A Torch Against the Night – Book Review

a-torch-against-the-night

 

Brought into the world by: Sabaa Tahir
Series: An Ember in the Ashes #2
Published by HarperVoyager on September 8th 2016
ISBN: 0008160341
Genres: New Adult, Fantasy
Pages: 464
Format: Paperback
Source: the publisher

I received this book for free in exchange for an honest review. This does not affect my opinion of the book or the content of my review.

Find out more: Goodreads

Buy here: Amazon UK | Amazon US | The Book Depository

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Star rating: 5/5
Heat rating: 2/5

Elias and Laia are running for their lives.

After the events of the Fourth Trial, Martial soldiers hunt the two fugitives as they flee the city of Serra and undertake a perilous journey through the heart of the Empire.

Laia is determined to break into Kauf – the Empire’s most secure and dangerous prison – to save her brother, who is the key to the Scholars’ survival. And Elias is determined to help Laia succeed, even if it means giving up his last chance at freedom.

But dark forces, human and otherworldly, work against Laia and Elias. The pair must fight every step of the way to outsmart their enemies: the bloodthirsty Emperor Marcus, the merciless Commandant, the sadistic Warden of Kauf, and, most heartbreaking of all, Helene – Elias’s former friend and the Empire’s newest Blood Shrike.

Bound to Marcus’s will, Helene faces a torturous mission of her own – one that might destroy her: find the traitor Elias Veturius and the Scholar slave who helped him escape… and kill them both.

My review

I loved the first book in this series, An Ember in the Ashes, so getting my hands on the sequel, A Torch Against the Night, was like winning the lottery. I’d like to start off by thanking Harper Voyager for giving copies away to lucky winners at YALC and for everyone else in the crowd for not getting in my way while booklust consumed me. I was filled with adrenaline and shaking for quite a while after I got my hands on this beautiful book!

If you’ve read the first book, you’ll know it ends with a lot of excitement, setting up the next book perfectly. And this book started exquisitely, picking up right at the end of the first and kick-starting my heart rate immediately. All my feelings about Laia and Elias came rushing back in full force, along with my intense hatred for the Commandant. The intensity of the book didn’t let up at any point, with non-stop thrills until the very end. There were SO MANY twists; looking back, I should have seen so much coming, but it felt like I was constantly having the floor collapse underneath me.

“But you are dead,” she says. “You just don’t know it yet.”

While all of the characters were developed well, two in particular really blossomed for me. Helene had to step up and fill the role of Blood Shrike for the sake of the Empire and her family, even when it put her family, friends and herself in danger. (However, there is a very odd ship that may have set sale for Helene…) Supposedly the second most powerful person in the Empire, Helene was actually powerless in many ways, and I’m glad her chapters were including to show her working through her hidden struggles.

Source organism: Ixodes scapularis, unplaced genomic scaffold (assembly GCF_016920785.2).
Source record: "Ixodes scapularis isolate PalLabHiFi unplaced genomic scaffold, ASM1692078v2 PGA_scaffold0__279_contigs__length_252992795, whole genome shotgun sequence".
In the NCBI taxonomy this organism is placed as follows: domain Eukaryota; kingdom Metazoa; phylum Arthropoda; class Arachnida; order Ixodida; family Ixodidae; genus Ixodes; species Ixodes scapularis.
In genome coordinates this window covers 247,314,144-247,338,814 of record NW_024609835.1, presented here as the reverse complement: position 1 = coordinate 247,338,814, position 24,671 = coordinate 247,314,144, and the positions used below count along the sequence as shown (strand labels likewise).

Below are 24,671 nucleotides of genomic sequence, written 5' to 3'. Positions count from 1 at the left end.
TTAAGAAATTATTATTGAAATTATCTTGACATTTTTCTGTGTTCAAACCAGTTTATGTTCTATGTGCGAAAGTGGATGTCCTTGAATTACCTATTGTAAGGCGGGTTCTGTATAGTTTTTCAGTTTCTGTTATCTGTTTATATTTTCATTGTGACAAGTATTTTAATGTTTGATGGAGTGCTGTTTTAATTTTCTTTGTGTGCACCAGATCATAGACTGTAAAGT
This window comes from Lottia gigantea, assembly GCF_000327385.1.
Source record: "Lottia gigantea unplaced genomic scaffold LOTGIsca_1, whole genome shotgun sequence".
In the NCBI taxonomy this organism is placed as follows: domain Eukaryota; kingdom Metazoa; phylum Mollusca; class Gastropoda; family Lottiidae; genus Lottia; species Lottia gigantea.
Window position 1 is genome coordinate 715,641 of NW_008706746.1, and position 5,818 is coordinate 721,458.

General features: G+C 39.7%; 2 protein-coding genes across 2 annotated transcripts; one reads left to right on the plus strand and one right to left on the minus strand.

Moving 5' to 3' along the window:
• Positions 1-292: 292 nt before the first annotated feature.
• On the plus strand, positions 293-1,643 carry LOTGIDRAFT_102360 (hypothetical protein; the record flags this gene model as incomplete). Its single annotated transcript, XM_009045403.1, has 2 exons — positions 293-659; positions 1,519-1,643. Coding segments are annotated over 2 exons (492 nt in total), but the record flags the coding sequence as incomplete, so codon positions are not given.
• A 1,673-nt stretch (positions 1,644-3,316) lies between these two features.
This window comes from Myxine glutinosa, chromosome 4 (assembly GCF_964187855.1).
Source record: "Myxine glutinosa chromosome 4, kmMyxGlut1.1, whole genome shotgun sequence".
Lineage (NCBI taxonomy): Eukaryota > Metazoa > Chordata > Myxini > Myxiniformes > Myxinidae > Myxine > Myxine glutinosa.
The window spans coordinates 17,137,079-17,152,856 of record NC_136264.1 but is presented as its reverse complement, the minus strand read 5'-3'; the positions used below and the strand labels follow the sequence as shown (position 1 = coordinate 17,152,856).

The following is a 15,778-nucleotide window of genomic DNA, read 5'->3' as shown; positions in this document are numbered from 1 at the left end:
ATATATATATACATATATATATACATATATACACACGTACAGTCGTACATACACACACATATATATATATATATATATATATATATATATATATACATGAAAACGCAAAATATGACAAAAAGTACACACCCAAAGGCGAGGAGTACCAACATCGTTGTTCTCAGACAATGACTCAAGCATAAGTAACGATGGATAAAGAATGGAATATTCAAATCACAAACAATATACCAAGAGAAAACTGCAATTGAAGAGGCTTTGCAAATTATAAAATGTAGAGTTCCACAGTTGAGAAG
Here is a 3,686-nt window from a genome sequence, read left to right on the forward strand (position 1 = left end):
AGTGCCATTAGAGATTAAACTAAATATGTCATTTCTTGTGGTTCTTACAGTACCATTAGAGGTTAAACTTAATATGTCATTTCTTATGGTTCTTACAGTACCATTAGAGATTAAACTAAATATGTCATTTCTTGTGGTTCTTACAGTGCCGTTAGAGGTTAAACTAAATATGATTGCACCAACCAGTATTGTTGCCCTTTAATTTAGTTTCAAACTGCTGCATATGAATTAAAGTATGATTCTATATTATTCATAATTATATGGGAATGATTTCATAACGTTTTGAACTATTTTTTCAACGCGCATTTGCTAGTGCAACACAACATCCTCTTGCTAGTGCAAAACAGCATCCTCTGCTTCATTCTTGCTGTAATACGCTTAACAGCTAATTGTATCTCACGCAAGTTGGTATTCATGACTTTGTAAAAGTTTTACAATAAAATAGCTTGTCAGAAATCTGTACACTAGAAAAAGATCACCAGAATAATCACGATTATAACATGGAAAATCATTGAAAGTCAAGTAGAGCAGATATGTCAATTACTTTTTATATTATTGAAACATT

“A Mask is not made. She is remade. First, she is destroyed. Stripped down to the trembling child that lives at her core. It doesn’t matter how strong she thinks she is. Blackcliff diminishes, humiliates, and humbled her.

“But if she survives, she is reborn. She rises from the shadow world of failure and despair so that she might become as fearful as that which destroyed her. So that she might know the darkness and use it as her scrim and shield in her mission to serve the Empire.”

Laia had her own difficulties, with Elias and Keenan bringing out different aspects of her personality. I was genuinely torn in this love triangle for a little while (though of course end-gaming Elias), so when things took a certain turn, I had to put the book down and focus on breathing for a couple minutes. Laia really had to grow and learn to trust and believe in herself, even if she wasn’t a trained Martial. (She’s so much more…)

Failure doesn’t define you, he said. It’s what you do after you fail that determines whether you are a leader or a waste of perfectly good air.”

It’s also worth noting that this book hurt me. There were a couple scenes that made me cry, and others that were simply painful in an achey way. It’s a sign of a good book when it brings out so many emotions in full force, and none came out stronger than anger and disgust, particularly at the Commandant and Marcus. So often, books have villainous characters that I know are bad and don’t agree with their actions, but the “bad guys” in this one brought out visceral, real emotional reactions from me.

So much has been left open with the end of this book, so while we’ve been thrown a small bone, I am in desperate need for the next one. With all that’s been revealed in A Torch Against the Night, I have a very good feeling book 3 will be bigger, better and even more devastating.

“So long as you fight the darkness, you stand in the light.”

 

 

 

 

Guest review contributed by Dani Reviews Things. A well traveled reader, Dani likes to review books from multiple different genres. She provides a little something in each review for the long and the TLDR reader.

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